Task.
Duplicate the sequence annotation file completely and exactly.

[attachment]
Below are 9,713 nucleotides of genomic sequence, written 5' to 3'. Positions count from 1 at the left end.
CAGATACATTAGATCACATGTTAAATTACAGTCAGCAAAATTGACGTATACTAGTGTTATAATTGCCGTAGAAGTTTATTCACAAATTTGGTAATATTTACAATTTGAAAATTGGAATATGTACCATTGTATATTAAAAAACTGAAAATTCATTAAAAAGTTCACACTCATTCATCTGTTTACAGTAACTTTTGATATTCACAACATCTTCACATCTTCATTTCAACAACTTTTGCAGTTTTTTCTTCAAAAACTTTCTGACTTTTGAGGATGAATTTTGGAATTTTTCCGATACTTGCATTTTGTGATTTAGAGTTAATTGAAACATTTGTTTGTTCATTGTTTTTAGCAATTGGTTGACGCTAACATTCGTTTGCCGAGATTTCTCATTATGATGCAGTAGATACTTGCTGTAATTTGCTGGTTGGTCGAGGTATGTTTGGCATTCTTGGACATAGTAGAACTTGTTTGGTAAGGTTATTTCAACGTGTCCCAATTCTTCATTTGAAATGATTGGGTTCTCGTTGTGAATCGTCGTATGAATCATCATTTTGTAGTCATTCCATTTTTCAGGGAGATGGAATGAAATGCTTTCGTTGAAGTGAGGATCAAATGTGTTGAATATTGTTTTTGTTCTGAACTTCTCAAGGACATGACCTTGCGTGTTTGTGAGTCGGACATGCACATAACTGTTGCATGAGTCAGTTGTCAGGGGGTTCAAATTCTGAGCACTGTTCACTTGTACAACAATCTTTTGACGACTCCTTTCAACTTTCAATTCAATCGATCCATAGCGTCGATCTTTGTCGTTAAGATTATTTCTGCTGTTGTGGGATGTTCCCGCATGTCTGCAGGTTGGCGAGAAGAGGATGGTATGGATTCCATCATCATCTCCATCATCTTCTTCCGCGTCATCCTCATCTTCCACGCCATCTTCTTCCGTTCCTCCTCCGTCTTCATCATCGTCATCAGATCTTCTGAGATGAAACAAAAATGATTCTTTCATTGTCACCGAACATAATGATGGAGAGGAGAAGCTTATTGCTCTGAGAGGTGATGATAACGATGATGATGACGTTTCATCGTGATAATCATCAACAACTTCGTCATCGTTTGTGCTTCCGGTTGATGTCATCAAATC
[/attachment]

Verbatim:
Below are 9,713 nucleotides of genomic sequence, written 5' to 3'. Positions count from 1 at the left end.
CAGATACATTAGATCACATGTTAAATTACAGTCAGCAAAATTGACGTATACTAGTGTTATAATTGCCGTAGAAGTTTATTCACAAATTTGGTAATATTTACAATTTGAAAATTGGAATATGTACCATTGTATATTAAAAAACTGAAAATTCATTAAAAAGTTCACACTCATTCATCTGTTTACAGTAACTTTTGATATTCACAACATCTTCACATCTTCATTTCAACAACTTTTGCAGTTTTTTCTTCAAAAACTTTCTGACTTTTGAGGATGAATTTTGGAATTTTTCCGATACTTGCATTTTGTGATTTAGAGTTAATTGAAACATTTGTTTGTTCATTGTTTTTAGCAATTGGTTGACGCTAACATTCGTTTGCCGAGATTTCTCATTATGATGCAGTAGATACTTGCTGTAATTTGCTGGTTGGTCGAGGTATGTTTGGCATTCTTGGACATAGTAGAACTTGTTTGGTAAGGTTATTTCAACGTGTCCCAATTCTTCATTTGAAATGATTGGGTTCTCGTTGTGAATCGTCGTATGAATCATCATTTTGTAGTCATTCCATTTTTCAGGGAGATGGAATGAAATGCTTTCGTTGAAGTGAGGATCAAATGTGTTGAATATTGTTTTTGTTCTGAACTTCTCAAGGACATGACCTTGCGTGTTTGTGAGTCGGACATGCACATAACTGTTGCATGAGTCAGTTGTCAGGGGGTTCAAATTCTGAGCACTGTTCACTTGTACAACAATCTTTTGACGACTCCTTTCAACTTTCAATTCAATCGATCCATAGCGTCGATCTTTGTCGTTAAGATTATTTCTGCTGTTGTGGGATGTTCCCGCATGTCTGCAGGTTGGCGAGAAGAGGATGGTATGGATTCCATCATCATCTCCATCATCTTCTTCCGCGTCATCCTCATCTTCCACGCCATCTTCTTCCGTTCCTCCTCCGTCTTCATCATCGTCATCAGATCTTCTGAGATGAAACAAAAATGATTCTTTCATTGTCACCGAACATAATGATGGAGAGGAGAAGCTTATTGCTCTGAGAGGTGATGATAACGATGATGATGACGTTTCATCGTGATAATCATCAACAACTTCGTCATCGTTTGTGCTTCCGGTTGATGTCATCAAATC